I’m going to come back and tell you all about Thursday very soon, but first I have to put up some comments from the press conference this morning with Stanley Greene, Yuri Kozyrev, Lucas Menget, and Patrick Robert — the conflict journalist’s speak. These photographers have all made incredible images in the most difficult places imaginable (Menget is a TV reporter), but Stanley stood out, as he often does, as the one most able and insistent to express very personal realities about the life of a conflict photographer and the respect that is often lacking but that the profession absolutely deserves. The audience broke out in raucous applause after almost every one of his comments…and I could barely keep my eyes free enough from tears to see what I was typing. Patrick also provided a fascinating counterpoint to Stanley’s extremely personal involvement in his stories. I apologize for how long the text is (even without the questions, which are largely self-evident), but I absolutely believe that every one of these words needs desperately to be read by everyone even remotely involved in any kind of photography. (I also have to note that Lucas and Patrick’s comments were being translated, so those are not direct quotations. Also, all the comments are as close to direct quotation as I could get but I undoubtedly missed little things.)
~Miki Johnson

I try not to have a personal involvement [with my stories]. Even with your bloodthirsty rebels there’s empathy you feel with them. I think it’s important to accompany them, just not to become one of them. I’m not an activist, I don’t want to take a stand, I go somewhere, I try to be clear about what’s going on, and then I step back.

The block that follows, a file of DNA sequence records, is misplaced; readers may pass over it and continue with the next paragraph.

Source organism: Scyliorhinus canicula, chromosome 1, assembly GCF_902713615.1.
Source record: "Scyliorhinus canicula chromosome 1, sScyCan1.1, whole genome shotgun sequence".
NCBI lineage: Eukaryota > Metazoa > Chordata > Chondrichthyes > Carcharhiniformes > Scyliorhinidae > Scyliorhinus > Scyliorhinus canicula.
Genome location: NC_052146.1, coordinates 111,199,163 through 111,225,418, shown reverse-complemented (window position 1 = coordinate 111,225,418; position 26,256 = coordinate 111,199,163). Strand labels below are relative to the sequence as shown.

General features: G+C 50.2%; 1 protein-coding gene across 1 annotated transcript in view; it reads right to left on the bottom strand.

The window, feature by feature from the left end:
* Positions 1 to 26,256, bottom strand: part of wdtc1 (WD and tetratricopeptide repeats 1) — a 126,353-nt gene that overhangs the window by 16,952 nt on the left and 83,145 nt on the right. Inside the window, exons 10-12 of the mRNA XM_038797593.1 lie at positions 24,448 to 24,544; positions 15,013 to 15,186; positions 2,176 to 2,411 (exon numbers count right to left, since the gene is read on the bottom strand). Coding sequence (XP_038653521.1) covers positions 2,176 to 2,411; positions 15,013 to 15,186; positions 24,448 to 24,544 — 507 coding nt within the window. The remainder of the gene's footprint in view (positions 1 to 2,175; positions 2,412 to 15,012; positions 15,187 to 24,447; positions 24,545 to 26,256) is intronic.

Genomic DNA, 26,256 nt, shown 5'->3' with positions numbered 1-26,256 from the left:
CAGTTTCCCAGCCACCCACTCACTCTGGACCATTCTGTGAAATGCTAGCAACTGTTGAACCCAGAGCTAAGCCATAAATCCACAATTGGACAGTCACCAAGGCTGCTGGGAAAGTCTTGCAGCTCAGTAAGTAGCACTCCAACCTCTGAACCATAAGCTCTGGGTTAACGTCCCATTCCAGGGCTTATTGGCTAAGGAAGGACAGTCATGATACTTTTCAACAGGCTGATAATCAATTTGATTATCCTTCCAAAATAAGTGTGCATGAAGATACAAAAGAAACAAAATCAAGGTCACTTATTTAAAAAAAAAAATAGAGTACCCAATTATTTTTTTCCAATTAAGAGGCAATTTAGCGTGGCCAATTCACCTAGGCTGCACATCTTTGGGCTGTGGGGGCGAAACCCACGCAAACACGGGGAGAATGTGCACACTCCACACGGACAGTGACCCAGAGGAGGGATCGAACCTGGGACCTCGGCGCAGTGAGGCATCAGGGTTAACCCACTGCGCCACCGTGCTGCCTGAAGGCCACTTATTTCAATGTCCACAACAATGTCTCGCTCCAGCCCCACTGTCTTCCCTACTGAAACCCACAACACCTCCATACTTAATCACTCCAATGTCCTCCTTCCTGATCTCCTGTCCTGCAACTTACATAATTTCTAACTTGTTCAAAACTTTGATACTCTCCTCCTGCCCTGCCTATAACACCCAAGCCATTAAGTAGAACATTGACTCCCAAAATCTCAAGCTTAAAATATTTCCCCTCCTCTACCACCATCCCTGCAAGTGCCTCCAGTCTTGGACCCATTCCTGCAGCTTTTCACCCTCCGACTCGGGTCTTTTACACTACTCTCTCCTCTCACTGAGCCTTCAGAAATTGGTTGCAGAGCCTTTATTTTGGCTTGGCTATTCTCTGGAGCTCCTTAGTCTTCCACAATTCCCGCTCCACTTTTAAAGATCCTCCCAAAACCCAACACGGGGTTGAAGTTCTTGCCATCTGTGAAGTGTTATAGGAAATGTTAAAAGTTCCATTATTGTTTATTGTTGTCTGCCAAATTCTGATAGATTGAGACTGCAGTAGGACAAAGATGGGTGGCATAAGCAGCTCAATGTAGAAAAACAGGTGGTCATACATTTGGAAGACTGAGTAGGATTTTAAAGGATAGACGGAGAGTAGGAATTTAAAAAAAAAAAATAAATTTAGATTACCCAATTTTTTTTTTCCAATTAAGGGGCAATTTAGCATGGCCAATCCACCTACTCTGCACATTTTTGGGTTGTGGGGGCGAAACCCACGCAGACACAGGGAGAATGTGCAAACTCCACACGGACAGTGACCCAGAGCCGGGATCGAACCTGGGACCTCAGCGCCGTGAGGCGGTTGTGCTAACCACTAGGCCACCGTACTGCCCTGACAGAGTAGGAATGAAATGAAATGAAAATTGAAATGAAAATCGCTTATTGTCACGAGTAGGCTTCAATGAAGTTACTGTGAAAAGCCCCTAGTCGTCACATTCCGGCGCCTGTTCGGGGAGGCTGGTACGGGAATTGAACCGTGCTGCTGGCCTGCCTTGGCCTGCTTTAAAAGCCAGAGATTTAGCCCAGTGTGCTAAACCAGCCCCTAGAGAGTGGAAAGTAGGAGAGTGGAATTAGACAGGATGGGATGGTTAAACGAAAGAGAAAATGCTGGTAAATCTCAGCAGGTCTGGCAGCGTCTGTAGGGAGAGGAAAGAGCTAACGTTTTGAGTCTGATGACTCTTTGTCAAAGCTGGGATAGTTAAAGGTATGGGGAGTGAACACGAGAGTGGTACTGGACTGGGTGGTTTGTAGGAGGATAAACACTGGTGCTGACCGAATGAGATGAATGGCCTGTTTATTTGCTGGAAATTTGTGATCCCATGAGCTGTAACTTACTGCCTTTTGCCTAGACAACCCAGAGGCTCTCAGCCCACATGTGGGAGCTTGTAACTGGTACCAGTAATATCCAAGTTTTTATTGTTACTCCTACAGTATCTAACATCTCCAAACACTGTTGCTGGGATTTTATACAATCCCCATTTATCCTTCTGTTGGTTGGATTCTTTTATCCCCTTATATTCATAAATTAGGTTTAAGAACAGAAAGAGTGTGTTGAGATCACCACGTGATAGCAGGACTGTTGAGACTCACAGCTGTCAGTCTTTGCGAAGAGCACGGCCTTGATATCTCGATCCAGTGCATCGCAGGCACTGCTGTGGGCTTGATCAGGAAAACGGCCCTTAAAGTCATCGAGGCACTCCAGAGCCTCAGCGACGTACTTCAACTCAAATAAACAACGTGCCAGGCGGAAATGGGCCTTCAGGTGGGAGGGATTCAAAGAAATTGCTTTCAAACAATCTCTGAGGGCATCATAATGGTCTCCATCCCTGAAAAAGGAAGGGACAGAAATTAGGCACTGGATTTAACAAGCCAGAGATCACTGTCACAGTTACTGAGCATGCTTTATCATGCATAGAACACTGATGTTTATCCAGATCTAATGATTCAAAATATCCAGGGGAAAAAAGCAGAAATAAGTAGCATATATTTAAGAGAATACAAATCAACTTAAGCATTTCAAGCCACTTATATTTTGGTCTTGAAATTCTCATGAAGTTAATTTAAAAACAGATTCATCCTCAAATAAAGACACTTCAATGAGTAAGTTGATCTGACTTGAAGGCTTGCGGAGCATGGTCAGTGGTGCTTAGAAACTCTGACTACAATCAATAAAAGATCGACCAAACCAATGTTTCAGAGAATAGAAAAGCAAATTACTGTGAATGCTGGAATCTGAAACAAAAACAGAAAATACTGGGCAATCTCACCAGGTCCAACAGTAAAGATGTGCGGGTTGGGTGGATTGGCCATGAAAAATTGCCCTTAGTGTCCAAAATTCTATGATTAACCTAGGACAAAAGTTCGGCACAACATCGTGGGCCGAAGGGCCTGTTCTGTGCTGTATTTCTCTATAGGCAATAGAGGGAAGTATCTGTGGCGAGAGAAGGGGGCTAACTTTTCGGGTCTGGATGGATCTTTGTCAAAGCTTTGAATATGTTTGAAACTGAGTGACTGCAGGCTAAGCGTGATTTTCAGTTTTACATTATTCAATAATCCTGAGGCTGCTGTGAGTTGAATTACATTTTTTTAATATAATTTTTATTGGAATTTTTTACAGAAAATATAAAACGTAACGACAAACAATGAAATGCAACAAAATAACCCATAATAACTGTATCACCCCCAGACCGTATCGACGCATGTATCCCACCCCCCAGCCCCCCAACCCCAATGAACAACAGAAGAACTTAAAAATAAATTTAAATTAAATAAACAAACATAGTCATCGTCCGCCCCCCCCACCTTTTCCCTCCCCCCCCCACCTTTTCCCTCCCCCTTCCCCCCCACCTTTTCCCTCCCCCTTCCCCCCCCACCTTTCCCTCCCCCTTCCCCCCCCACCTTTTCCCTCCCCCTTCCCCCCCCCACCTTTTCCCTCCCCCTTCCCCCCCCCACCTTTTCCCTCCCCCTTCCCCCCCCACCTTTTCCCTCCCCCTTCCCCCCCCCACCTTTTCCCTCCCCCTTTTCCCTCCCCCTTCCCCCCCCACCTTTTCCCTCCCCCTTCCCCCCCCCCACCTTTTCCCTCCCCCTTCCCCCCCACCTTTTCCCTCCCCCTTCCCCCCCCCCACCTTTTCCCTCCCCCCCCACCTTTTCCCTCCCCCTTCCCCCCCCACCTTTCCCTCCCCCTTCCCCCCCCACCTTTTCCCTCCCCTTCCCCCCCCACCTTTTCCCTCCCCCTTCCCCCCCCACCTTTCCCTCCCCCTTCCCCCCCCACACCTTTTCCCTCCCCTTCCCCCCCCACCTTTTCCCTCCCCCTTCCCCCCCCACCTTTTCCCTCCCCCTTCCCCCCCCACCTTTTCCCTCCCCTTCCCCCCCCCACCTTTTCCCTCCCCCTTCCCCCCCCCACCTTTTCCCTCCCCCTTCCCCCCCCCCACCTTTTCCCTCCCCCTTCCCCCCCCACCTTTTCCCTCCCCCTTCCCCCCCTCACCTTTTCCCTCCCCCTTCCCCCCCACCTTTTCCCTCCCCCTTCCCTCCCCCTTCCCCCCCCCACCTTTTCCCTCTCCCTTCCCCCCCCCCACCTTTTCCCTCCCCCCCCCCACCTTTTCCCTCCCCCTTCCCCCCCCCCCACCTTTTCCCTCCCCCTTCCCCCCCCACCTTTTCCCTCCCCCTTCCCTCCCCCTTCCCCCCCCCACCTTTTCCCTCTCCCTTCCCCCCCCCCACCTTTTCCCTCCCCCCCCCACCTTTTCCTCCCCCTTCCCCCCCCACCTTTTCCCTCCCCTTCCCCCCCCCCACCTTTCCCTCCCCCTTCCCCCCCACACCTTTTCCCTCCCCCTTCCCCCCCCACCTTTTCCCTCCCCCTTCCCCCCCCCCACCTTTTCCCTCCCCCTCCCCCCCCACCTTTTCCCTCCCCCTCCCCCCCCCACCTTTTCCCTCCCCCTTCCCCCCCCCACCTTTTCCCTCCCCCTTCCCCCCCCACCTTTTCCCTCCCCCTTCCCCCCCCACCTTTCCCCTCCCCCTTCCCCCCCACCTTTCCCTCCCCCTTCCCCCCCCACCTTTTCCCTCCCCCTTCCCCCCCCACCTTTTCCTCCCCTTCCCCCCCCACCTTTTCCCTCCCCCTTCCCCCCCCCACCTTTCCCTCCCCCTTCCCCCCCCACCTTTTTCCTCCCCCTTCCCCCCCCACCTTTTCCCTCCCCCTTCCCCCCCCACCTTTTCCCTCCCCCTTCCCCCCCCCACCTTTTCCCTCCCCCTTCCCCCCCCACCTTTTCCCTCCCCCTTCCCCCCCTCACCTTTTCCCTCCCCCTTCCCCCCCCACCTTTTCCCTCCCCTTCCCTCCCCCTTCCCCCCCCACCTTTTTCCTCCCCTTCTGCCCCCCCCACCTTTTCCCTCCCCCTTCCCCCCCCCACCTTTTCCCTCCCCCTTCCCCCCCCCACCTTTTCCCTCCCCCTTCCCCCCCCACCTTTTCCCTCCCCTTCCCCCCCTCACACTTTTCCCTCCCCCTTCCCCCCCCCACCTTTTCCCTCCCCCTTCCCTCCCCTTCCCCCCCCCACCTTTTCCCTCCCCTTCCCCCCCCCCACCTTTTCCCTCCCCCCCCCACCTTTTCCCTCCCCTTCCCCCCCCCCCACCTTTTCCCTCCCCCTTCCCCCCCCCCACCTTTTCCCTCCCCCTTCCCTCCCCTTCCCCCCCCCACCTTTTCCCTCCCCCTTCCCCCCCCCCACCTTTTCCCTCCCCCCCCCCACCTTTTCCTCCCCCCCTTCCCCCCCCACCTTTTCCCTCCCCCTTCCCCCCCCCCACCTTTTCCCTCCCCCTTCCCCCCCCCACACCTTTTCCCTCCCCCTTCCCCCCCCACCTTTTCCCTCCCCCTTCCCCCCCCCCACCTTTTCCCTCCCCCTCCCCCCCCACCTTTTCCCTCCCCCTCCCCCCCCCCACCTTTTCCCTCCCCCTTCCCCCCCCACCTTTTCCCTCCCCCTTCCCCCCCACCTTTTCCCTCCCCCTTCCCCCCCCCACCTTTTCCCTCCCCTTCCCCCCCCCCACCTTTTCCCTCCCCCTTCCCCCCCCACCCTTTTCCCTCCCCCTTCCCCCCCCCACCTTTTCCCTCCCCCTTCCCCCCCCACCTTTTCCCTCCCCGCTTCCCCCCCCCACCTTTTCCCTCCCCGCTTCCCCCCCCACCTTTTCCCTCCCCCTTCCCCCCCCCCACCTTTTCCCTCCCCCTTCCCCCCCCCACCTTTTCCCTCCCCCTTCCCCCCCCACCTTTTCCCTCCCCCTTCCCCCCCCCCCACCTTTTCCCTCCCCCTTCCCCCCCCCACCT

I went to Iraq, we saw it as a road trip, we had no idea what we were going to see, we weren’t embedded, but in that car I found the whole situation in Iraq was unraveling. I wanted to cover the insurgent’s view, so we went to some individuals with the insurgency, and they proposed for us to come to Fallujah. It was the day the rockets were fired into cars by Blackwater personnel. We arrived on the day [they were hung on the bridge]. My driver, who was an insurgent, said, You should photograph this. There were people standing in a circle, with these bodies [that had been burned and drug around and hung up], I’m an American, and I know I have to photograph this. That particular day I not only photographed these bodies, I also photographed Muqtada al-Sadr’s suicide force marching up to the Green Zone. Everything that day was a life-and-death situation. I got on the sat phone, and I said, I photographed these bodies, I said, I’ve got to get a way to get these photos to Nouvel Ops [Le Nouvel Observateur]. And the person on the phone basically said, fuck Nouvel Obs, we’re going to sell it to Newsweek. I said no way, Nouvel Obs sent me here. What I got upset about was that nobody asked how I was feeling. Nothing. That night, in my hotel room, I fell down on my knees and cried. I hadn’t done that since I was a kid. That day I lost something and I haven’t been able to get it back. There are consequences to this stuff. You carry this stuff with you a very long time.